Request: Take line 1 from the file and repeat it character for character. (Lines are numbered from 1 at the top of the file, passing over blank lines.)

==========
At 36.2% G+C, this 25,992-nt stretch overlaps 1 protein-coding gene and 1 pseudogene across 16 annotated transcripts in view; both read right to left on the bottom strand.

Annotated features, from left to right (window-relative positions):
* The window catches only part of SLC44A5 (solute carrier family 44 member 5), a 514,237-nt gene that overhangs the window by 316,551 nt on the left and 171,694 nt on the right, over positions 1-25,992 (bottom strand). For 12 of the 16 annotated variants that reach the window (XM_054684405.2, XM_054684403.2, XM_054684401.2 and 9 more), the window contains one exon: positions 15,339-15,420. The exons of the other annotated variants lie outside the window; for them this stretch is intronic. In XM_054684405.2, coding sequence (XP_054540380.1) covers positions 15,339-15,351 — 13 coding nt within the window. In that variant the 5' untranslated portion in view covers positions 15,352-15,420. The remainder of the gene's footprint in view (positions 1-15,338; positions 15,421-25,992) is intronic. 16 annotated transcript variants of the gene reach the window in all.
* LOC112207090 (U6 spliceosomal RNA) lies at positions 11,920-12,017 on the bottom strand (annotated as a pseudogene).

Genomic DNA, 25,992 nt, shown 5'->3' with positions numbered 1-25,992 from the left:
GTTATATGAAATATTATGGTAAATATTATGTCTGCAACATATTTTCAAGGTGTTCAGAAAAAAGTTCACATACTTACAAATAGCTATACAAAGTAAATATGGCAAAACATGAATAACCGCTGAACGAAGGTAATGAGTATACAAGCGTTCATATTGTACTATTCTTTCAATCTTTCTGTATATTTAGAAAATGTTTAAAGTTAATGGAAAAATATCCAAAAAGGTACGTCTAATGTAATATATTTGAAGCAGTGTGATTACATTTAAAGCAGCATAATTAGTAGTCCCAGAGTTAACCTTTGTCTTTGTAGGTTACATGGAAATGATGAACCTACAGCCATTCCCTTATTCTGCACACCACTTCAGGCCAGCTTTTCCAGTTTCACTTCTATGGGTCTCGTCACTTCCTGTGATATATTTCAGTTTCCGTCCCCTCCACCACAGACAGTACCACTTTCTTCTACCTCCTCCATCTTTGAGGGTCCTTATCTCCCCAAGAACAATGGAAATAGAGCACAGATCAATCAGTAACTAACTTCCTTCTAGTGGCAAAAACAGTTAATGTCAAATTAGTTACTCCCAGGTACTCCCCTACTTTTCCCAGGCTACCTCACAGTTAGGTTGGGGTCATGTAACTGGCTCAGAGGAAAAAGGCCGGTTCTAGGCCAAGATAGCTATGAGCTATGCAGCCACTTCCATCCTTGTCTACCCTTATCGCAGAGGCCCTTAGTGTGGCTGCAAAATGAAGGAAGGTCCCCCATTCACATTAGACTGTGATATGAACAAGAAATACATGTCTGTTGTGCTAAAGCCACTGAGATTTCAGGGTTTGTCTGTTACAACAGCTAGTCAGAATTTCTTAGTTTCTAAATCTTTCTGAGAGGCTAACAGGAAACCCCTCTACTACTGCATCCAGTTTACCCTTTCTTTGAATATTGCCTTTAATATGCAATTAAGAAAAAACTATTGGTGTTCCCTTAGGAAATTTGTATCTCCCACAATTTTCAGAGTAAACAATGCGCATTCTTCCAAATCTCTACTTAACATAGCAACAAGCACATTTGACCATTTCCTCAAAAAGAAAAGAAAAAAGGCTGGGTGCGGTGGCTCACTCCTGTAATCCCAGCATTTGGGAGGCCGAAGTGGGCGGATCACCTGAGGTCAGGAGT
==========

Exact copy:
At 36.2% G+C, this 25,992-nt stretch overlaps 1 protein-coding gene and 1 pseudogene across 16 annotated transcripts in view; both read right to left on the bottom strand.